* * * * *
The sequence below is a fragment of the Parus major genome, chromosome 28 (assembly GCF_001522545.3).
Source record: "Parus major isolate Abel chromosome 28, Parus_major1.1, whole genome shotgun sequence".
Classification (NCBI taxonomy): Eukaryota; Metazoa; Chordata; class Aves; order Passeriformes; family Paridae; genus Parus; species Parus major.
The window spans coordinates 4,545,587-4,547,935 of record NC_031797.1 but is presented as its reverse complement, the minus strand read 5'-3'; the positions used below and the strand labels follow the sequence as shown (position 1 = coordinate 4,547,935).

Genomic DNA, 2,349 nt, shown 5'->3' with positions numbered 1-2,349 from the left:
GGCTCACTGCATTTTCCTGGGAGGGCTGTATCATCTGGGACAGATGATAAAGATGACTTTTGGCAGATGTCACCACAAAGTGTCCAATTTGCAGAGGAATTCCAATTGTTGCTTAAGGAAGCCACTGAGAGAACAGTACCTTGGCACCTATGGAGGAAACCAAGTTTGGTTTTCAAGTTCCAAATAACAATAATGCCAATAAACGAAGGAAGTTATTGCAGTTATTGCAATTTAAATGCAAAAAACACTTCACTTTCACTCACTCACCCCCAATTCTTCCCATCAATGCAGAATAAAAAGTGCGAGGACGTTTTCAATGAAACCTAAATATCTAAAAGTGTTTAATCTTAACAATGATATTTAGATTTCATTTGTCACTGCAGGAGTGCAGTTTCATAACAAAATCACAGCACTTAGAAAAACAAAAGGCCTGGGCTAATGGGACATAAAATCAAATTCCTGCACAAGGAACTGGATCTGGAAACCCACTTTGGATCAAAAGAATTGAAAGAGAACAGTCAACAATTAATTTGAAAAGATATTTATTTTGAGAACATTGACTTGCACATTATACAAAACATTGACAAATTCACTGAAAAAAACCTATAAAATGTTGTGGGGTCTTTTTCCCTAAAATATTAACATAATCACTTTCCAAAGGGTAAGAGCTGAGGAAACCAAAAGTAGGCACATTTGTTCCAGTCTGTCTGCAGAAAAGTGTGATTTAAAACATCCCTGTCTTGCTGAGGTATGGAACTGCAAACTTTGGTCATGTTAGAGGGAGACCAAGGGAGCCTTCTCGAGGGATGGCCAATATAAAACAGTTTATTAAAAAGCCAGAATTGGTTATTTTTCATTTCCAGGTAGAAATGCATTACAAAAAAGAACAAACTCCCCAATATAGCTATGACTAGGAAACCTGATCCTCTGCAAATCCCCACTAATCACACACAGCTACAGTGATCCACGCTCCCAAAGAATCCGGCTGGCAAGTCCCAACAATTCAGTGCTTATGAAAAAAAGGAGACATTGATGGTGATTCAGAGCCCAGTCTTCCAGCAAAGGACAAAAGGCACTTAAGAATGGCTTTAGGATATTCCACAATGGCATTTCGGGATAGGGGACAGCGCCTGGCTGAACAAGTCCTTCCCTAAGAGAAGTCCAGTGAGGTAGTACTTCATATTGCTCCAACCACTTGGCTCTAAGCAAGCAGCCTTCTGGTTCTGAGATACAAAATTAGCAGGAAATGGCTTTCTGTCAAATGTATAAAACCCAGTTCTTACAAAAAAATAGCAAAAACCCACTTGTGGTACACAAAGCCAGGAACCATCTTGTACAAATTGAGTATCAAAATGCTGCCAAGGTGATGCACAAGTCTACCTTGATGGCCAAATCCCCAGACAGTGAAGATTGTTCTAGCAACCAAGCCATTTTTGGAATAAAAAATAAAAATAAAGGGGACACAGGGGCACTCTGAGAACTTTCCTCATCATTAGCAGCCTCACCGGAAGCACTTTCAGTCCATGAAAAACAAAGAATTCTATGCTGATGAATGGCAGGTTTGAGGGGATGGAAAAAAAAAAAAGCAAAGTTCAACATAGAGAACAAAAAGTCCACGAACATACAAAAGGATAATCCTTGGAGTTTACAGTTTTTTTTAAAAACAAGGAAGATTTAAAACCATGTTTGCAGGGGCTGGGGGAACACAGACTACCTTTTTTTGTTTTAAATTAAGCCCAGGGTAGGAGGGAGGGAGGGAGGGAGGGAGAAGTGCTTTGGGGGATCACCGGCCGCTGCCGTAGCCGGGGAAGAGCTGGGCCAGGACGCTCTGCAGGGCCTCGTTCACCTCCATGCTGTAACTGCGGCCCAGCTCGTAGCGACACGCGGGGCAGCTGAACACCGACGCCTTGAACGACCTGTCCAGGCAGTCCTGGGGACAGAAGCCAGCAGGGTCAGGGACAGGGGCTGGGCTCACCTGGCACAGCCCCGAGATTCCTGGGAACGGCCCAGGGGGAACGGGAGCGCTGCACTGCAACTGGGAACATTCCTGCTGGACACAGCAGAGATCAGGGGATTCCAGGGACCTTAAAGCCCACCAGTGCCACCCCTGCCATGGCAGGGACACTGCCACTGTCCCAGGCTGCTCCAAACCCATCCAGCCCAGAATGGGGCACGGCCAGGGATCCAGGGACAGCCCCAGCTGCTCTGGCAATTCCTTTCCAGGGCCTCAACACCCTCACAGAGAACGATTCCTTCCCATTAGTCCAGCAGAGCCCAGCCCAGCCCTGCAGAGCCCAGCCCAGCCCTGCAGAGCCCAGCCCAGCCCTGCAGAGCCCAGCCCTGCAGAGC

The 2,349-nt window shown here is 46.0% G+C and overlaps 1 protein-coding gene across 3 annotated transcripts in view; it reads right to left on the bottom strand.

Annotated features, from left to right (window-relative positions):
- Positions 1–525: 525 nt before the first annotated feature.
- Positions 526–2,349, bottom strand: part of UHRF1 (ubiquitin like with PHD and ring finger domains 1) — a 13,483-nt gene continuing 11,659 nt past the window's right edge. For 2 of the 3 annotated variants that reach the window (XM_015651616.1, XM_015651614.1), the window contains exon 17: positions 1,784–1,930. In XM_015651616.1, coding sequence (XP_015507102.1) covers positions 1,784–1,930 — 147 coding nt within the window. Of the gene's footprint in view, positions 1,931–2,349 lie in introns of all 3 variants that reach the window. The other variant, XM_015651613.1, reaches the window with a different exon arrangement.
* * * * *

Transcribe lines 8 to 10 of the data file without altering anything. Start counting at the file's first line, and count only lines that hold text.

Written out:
Annotated features, from left to right (window-relative positions):
- Positions 1–525: 525 nt before the first annotated feature.
- Positions 526–2,349, bottom strand: part of UHRF1 (ubiquitin like with PHD and ring finger domains 1) — a 13,483-nt gene continuing 11,659 nt past the window's right edge. For 2 of the 3 annotated variants that reach the window (XM_015651616.1, XM_015651614.1), the window contains exon 17: positions 1,784–1,930. In XM_015651616.1, coding sequence (XP_015507102.1) covers positions 1,784–1,930 — 147 coding nt within the window. Of the gene's footprint in view, positions 1,931–2,349 lie in introns of all 3 variants that reach the window. The other variant, XM_015651613.1, reaches the window with a different exon arrangement.